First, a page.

Thursday, April 03, 2014


BRIEF: Status of Forest Carbon Rights and Implications for Communities, the Carbon Trade, and REDD+ Investments (RRI)

The Rights and Resources Initiative announces the release of its latest research on the challenges of establishing carbon rights and its implications on Indigenous Peoples and local communities. The brief, Status of Forest Carbon Rights and Implications for Communities, the Carbon Trade, and REDD+ Investments, reveals that there are very few legal protections and safeguards regarding forest communities' rights to trade carbon.

This brief presents findings from forthcoming research and examines the status of existing legal frameworks regarding Indigenous Peoples’ and local communities’ rights to trade forest carbon. There has been limited cross-comparable research on this question, despite its importance, and the lack of information has constrained full understanding of the nature and scope of the issue, thus limiting informed debates and the development of adequate action plans. The World Bank Carbon Fund’s Methodological Framework, for example, does not identify or provide adequate guidance on how to address the risks associated with the existing ambiguity on carbon rights. The Methodological Framework notes, “The status of rights to carbon and relevant lands should be assessed to establish a basis for successful implementation of the emissions reduction program,” but says nothing about the need to respect or enforce those rights. While acknowledging that title to emissions reduction may not be entirely clear in many countries, the guidelines for the transfer of emissions reductions state, “At the time of transfer of the emissions reductions, the Emissions Reductions Program Proponent must be able to demonstrate that it has obtained authority to transfer title to emissions reductions to the Carbon Fund.” It is not clear whether those who wield the “authority” to transfer title and those who hold the rights to these resources are the same entity.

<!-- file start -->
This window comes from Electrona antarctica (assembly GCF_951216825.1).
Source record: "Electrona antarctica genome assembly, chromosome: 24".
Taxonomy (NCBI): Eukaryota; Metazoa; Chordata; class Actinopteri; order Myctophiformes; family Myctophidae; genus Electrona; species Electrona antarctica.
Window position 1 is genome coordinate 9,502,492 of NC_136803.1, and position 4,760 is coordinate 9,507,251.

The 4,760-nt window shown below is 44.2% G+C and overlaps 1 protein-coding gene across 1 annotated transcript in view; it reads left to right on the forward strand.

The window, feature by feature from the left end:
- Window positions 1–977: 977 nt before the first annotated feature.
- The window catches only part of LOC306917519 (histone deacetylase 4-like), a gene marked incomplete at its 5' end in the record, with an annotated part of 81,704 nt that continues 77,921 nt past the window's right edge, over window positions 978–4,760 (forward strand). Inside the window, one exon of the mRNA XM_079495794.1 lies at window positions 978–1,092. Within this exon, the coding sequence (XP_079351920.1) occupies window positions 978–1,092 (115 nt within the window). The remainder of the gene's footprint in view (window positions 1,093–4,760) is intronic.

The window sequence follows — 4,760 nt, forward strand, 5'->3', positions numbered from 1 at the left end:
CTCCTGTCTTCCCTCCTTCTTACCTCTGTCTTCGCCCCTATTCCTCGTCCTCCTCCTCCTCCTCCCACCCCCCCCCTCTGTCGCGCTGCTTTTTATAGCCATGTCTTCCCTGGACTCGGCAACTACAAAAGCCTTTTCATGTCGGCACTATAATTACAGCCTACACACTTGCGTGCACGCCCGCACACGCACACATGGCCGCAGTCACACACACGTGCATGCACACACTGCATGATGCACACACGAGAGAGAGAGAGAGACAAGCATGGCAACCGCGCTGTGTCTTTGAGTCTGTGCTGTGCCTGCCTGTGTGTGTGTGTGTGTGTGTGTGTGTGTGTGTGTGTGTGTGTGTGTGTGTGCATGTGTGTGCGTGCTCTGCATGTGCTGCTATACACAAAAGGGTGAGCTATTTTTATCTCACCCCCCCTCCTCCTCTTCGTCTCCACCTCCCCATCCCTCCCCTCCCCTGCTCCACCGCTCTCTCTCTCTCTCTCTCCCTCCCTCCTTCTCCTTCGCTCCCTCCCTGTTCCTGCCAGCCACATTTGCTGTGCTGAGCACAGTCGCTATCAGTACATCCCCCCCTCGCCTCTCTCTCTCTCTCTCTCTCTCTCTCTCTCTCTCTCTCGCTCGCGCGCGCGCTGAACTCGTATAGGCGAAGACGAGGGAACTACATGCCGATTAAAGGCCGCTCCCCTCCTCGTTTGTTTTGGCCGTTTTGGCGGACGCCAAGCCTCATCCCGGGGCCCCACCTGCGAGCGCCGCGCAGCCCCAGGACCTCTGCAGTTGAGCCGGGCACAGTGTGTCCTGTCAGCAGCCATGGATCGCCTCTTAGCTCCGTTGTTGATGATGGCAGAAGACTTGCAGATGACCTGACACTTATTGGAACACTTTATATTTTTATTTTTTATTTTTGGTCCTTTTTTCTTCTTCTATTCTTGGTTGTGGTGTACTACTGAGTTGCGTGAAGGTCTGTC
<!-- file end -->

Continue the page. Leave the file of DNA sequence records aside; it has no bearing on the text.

The brief is available here (pdf).

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